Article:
While the integration of Salesforce and Google Apps builds on work of its predecessors, it also represents a fundamental departure from most of those previous integration efforts.

J. Nicholas Hoover, Senior Editor, InformationWeek Government

April 14, 2008

5 Min Read

Salesforce's integration with Google Apps isn't the first time business and productivity tools have been combined to create an uber-business application. Microsoft has previously partnered with Oracle and SAP to create similar cross-functionality. Even Salesforce.com has some experience, previously releasing a client app for Outlook and enabling some interoperability with other Office apps.

Salesforce for Google Apps lets users send and receive Gmail e-mails, create and share Google documents, and instantly communicate via Google Talk -- all from within Salesforce.com. Third-party add-ins, like one from Appirio, add the capability to, for example, synchronize appointments and tasks between Salesforce and Google Calendar. These are all capabilities that echo things that can already be done with integration among Microsoft Office, Microsoft Dynamics CRM and ERP, SAP ERP systems, Oracle's Siebel CRM, and even Salesforce.com itself.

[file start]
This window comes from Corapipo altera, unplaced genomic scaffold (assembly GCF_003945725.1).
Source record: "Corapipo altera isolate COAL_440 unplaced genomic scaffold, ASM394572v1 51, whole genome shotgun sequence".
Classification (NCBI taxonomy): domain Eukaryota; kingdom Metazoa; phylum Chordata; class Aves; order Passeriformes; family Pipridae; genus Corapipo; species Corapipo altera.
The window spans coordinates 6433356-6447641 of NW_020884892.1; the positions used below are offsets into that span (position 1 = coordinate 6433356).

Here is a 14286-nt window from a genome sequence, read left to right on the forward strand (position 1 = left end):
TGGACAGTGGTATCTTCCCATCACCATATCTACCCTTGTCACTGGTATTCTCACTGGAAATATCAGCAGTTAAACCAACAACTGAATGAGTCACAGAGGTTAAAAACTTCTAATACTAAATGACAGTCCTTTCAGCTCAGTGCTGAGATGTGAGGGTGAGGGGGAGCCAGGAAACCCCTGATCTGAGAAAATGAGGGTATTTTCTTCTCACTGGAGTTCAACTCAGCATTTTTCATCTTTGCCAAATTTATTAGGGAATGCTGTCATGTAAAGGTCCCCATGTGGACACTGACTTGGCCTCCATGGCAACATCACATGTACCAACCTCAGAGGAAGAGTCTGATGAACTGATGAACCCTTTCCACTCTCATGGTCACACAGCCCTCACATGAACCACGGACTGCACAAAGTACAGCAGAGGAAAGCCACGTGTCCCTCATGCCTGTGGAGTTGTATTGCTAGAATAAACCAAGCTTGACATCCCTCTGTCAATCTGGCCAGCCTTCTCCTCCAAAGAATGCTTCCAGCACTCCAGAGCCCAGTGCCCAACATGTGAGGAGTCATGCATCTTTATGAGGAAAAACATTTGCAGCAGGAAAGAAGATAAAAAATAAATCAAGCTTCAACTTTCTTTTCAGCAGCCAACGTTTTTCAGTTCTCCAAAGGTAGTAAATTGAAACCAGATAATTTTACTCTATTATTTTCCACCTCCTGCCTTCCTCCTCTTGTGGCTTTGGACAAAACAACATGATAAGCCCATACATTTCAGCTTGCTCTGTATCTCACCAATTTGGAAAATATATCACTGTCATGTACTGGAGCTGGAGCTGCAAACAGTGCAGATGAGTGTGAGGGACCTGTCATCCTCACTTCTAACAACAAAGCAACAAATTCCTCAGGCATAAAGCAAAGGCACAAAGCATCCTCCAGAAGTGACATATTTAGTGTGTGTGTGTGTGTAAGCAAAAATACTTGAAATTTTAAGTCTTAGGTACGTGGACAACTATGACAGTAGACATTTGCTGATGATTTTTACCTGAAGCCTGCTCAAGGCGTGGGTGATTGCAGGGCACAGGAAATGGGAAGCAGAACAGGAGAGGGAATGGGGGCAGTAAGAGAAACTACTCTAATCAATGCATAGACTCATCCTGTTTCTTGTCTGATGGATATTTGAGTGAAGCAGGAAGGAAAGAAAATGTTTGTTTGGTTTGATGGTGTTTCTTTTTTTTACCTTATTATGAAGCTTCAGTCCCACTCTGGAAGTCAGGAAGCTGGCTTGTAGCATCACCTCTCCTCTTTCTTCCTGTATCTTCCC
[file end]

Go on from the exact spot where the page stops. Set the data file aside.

But while the work done to combine Salesforce and Google Apps has Microsoft and others to thank for its legacy, it also represents a fundamental departure from most of those previous integration efforts. While Oracle and SAP teamed up with Microsoft to piece together client applications, Salesforce.com and Google are entirely online. "It's really about running your entire business in the cloud," Clarence So, Salesforce.com's chief marketing officer, said in an interview.

That model brings with it, for example, an ease of availability unmatched by the likes of Microsoft and SAP's Duet system. When first released, it required the then-most-recent versions of Microsoft and SAP's software, and still requires separate software downloads. It also offers a licensing model that potentially bests Microsoft Dynamics Client for Microsoft Office and SharePoint, which costs $395 per user. Salesforce for Google Apps, on the other hand, is available now to all Salesforce users without any download and will be free if unsupported or $10 per month per user if supported.

"In the offline world, it would be virtually impossible to make this available to users immediately," So said. "They'd have to all wait in line or spend millions upgrading to the latest version of the software and then download something additional."

That said, much of the integration of functionality has been done before. Microsoft Office and Oracle's Siebel CRM application have had some of the same functionality as Salesforce's integration with Office since 2003, when Siebel 7.7 allowed users to synchronize Outlook contacts, calendar records, and to-do lists with Siebel. Microsoft's own CRM suite has long been integrated with Office in some of the same ways. That integration breaks with So's view that integration is expensive or requires upgrades because the free integration between Office and Dynamics CRM has been available since the first release of Dynamics CRM in 2003.